Chloroflexi (class)

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Scientific classification
Domain: Bacteria
Phylum: Chloroflexi
Class: Chloroflexi


Chloroflexi is one of six classes of bacteria in the phylum Chloroflexi, known as filamentous green non-sulfur bacteria. They produce energy from light and are named for their green pigment, usually found in photosynthetic bodies called chlorosomes.

Chloroflexi are typically filamentous, and can move about through bacterial gliding. They are facultatively aerobic, but do not produce oxygen in the process of producing energy from light, or phototrophy. Additionally Chloroflexi have a different method of phototrophy (photoheterotrophy) than true photosynthetic bacteria. Phylogenetic analysis indicates that they had a separate origin.[clarification needed]

Whereas most Bacteria, in terms of diversity, are diderms and stain Gram negative with the exception of the Firmicutes (low GC Gram positives), Actinobacteria (high GC gram positives) and the Deinococcus-Thermus group (Gram positive, but diderms with thick peptidoglycan), the members of the phylum Chloroflexi are monoderms and stain mostly Gram negative.[1]


Comparative genomic analysis has recently refined the taxonomy of the class Chloroflexi, dividing the Chloroflexales into the suborder Chloroflexineae consisting of the family Oscillachloridaceae and the family Chloroflexaceae, and the suborder Roseiflexineae containing family Roseiflexaceae.[2] The revised taxonomy was based on the identification of a number of conserved signature indels (CSIs) which serve as highly reliable molecular markers of shared ancestry.[3][4][5] Comparative analyses of Chloroflexi genomes have identified 5 CSIs in different important proteins, such as GroES and Tryptophan synthase, that are uniquely shared by all sequenced species/strains of the Chloroflexi class, but are not found in any other bacteria.[2] Another 9 CSIs have been identified in a number of proteins, including important photosynthesis related proteins such as Magnesium chelatase, that are specific for all or most of the species from the order Chloroflexales.[2] Within the Chloroflexales, 3 CSIs specific for Chloroflexaceae, 4 CSIs specific for Roseiflexaceae, and 7 CSIs specific for the suborder Chloroflexineae, which consists of Chloroflexaceae and Oscillochloridaceae have also been identified in various proteins.[2] Two of the CSIs uniquely found in the Chloroflexaceae family, a 4 aa insert in the protein pyruvate flavodoxin/ferredoxin oxidoreductase (PFOR) and a 2 aa insert in the protein magnesium-protoporphyrin IX monomethyl ester cyclase (ACSF), are located in proteins which play important roles in photosynthesis and are only found in photosynthetic organisms.[2][6]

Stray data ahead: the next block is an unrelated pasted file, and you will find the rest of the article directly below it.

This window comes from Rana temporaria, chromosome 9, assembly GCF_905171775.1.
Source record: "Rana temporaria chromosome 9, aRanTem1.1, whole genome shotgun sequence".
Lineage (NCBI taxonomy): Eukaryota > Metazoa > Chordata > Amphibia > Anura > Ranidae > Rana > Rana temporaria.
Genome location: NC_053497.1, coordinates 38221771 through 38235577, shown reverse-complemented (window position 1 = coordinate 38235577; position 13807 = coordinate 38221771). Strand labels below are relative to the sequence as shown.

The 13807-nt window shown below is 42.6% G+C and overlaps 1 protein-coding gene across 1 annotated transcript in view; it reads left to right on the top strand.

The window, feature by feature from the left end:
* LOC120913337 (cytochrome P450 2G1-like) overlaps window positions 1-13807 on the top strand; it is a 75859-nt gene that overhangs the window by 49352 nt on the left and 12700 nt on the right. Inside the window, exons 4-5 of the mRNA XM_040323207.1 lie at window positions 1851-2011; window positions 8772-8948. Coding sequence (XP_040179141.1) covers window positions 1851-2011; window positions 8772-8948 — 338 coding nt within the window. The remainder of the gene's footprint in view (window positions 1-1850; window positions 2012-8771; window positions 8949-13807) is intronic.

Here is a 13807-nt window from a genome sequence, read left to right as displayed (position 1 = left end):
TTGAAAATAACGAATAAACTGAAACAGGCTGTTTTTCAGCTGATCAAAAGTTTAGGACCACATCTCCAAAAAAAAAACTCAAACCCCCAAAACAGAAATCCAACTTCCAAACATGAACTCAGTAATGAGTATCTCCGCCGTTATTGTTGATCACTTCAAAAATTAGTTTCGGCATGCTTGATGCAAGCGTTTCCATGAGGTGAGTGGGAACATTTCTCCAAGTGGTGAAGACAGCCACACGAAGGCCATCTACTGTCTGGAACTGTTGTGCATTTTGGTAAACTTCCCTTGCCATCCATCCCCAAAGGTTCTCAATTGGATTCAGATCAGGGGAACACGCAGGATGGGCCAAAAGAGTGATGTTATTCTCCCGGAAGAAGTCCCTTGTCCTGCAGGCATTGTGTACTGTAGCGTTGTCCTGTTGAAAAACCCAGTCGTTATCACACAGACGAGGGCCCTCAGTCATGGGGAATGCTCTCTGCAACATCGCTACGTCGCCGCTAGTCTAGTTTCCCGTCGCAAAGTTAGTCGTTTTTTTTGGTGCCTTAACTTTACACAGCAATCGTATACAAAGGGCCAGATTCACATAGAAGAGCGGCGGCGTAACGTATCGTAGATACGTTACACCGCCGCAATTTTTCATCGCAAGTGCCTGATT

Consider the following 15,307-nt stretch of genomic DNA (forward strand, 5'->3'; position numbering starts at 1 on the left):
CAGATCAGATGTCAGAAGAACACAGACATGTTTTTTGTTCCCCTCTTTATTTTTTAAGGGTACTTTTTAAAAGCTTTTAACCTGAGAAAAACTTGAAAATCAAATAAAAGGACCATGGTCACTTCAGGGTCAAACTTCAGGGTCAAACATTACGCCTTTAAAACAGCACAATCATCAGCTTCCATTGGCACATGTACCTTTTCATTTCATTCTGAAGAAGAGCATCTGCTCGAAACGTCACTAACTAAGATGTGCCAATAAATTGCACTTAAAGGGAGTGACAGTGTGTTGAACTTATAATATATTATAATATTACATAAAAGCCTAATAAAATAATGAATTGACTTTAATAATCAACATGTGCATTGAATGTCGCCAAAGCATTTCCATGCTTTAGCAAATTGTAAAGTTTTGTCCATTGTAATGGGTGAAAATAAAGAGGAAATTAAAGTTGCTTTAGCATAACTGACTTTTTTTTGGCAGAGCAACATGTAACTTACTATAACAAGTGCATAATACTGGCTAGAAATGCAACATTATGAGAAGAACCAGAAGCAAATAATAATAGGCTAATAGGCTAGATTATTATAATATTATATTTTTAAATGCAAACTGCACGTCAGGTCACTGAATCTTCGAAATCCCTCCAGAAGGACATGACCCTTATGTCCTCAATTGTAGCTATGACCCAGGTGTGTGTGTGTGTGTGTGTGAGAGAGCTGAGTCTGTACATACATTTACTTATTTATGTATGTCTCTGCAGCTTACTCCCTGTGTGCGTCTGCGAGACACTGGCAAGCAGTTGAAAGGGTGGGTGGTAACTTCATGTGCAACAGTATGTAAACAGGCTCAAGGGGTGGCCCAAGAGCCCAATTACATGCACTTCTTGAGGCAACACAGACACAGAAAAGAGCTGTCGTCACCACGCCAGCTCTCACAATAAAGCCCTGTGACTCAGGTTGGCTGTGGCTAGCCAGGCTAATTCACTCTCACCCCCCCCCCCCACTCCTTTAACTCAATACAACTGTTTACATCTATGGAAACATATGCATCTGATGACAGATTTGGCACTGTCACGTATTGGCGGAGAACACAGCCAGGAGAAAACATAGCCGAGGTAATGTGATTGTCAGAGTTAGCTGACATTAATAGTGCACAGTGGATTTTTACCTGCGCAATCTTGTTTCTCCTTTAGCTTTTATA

The currently accepted taxonomy is as follows:[2][7]

Additionally, there are "Kouleothrix aurantiaca" and "Dehalobium chlorocoercia" which have not been fully described.